Life Sciences Pulse

Design Thinking: Creating Empathetic Solutions in Life Sciences

 
September 11, 2018

A conversation with a friend of mine, who is a researcher studying the application of automated IoT-based wristbands for early detection of epileptic seizures in patients, highlighted the startling potential of the technology. Approximately 50 million people worldwide have epilepsy, making it one of the most common neurological diseases globally.

Around 3 million people in the US alone suffer from epilepsy, with about 30% of the attacks going undetected. Wearing an IoT-based wristband could save at least 10% of the lives at risk. However, one of the major challenges my friend faced during the course of the research was the lack of user- friendly interaction with the software she used for recording research results. This is a common refrain across life sciences customers - be it scientists, laboratory personnel, or even sales and marketing groups.

The life sciences industry is going through a radical transition with patient-centricity becoming as critical as the drug development process itself. The industry is scrambling to resolve the challenges of shortening product lifecycles, escalating R&D costs, and meeting evolving patients’ needs using digital technologies. They are rapidly implementing systems, applications, platforms, and devices, powered by technologies such as AI, AR, and Robotics.  But the key to driving accelerated growth lies beyond mere technology implementation. Industry players must focus on improving human-software interactions to enable enriching and memorable experiences for stakeholders such as patients, doctors, and nurses.

However, in the frenzy to resolve high priority business challenges, organizations often lose touch with the all-important emotions, needs, expectations, and dreams of end users. Embracing creativity and collaborative solutions through design thinking (DT) can help change the equation by driving empathetic designs.

Why empathy matters in software product design

We recently partnered with a medical devices provider to address the challenge of decreasing sales of its surgical products. To figure out the problem, we conducted a design thinking workshop to deeply understand the users (the nursing staff, etc.) in terms of their needs, biases, behaviors, and cultural patterns affecting their response to the system.

The insights we gathered revealed problems and limitations faced by people such as nurses and sales staff .The main problem was technology and user interface-related which led to inefficient delivery of service and dissatisfaction. For example, the sales person had only a 2-minute window to close a sales process and the Head nurse wanted to see the exact specifications of the desired surgical product in this short time frame. Limited by the capabilities of the legacy application, the sales person could not efficiently demonstrate the most suitable product and dynamically change the specifications based on nurses’ immediate ask. This caused an incorrect perception of the sales team among the nursing staff. They thought the sales staff was grossly underprepared. All these issues caused lot of stress to all the stakeholders involved.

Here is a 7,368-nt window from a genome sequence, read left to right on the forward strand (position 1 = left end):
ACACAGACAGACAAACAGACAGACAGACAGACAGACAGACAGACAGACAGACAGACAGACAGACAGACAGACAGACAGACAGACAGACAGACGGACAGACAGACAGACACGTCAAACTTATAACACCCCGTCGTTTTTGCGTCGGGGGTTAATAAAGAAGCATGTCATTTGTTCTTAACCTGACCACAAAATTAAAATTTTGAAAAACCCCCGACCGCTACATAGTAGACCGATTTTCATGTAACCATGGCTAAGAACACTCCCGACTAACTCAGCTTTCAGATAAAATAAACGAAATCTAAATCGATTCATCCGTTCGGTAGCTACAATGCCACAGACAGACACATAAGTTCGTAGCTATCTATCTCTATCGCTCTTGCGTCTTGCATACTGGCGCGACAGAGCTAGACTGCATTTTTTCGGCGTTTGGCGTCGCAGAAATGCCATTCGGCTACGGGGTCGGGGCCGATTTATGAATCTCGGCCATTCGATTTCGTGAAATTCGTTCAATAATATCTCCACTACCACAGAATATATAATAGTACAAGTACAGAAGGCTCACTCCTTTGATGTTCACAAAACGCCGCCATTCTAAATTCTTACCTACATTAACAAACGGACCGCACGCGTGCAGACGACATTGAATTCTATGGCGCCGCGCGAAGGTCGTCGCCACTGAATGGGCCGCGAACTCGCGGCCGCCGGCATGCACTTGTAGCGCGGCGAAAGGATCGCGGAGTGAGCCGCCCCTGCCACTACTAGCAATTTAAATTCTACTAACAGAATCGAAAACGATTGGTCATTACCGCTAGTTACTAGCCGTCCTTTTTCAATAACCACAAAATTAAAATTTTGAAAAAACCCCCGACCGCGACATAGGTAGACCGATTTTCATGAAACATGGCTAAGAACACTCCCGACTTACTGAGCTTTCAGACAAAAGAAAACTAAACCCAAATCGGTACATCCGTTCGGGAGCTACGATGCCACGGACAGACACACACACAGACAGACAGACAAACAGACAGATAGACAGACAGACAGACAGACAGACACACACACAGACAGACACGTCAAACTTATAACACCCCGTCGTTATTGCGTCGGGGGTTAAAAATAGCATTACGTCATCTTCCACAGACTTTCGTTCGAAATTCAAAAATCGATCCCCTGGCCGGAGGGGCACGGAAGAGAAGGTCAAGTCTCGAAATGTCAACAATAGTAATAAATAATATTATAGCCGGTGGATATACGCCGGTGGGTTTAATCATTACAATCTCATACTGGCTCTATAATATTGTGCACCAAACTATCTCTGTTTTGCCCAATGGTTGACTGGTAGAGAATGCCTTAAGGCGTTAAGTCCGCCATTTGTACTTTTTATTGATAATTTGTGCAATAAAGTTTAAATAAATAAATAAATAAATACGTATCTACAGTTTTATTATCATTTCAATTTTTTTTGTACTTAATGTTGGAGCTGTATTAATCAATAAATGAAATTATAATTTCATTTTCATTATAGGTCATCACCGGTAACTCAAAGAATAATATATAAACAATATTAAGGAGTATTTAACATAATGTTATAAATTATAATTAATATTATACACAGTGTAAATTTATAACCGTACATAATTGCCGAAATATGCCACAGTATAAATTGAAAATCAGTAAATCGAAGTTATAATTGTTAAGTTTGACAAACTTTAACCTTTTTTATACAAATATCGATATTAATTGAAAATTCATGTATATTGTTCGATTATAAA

We realized that the problems were much deeper than initial feeling of the needs and painpoints. After ideation, we proposed an empathetic solution using digital technologies such as Mobility, AR & VR, voice control, and Artificial Intelligence (AI) that addressed the nurses’ needs holistically. Quick contextual prototypes of the solutions and their validation with nurses helped in selecting the most feasible solution.

The secret to success lies in catering to user’s emotional needs 

The power of design thinking lies in contextually analyzing ideas under the lens of feasibility and strategy and collaboratively creating solutions. The ability to quickly visualize prototypes gives life to ideas, dreams, and inspirations of the users, making them feel connected to the solution.

For solutions to be truly meaningful to users, they need to delve deeper than just addressing the functional aspects and cater to the user’s emotional needs as well. For example, the end result of DT approach to designing solutions is to seek improvement in peoples’ happiness quotient, satisfaction, and loyalty, and instill confidence in all those who use IT to perform their jobs and tasks-both personal and professional. The key to all this is making the users’ journey, the entire experience enjoyable.

Betting on Business 4.0 (intelligent, agile, automated, and cloud-based solutions) and design thinking, to move beyond mainstream adoption of digital technologies and focus on user experience, is the key to accelerating innovation that impacts millions of lives.

Shalini  Arora heads the User Experience Design Center of excellence for Life Sciences and has more than 21 years  IT experience in various domains such as Tansportation , Quality Management, Hi tech, and Life Sciences. Her areas of specialization are Experience Design Strategy definition and deployment, end user testing in User Experience Labs, and Mobile Application development across various platforms. She has filed patent in the areas of mobile technologies and bluetooth devices to create an indoor positioning system. She holds a master’s degree in Computer application and has also been a speaker at the Open group conference for Bluetooth enabled Mobile indoor positioning Systems in Spain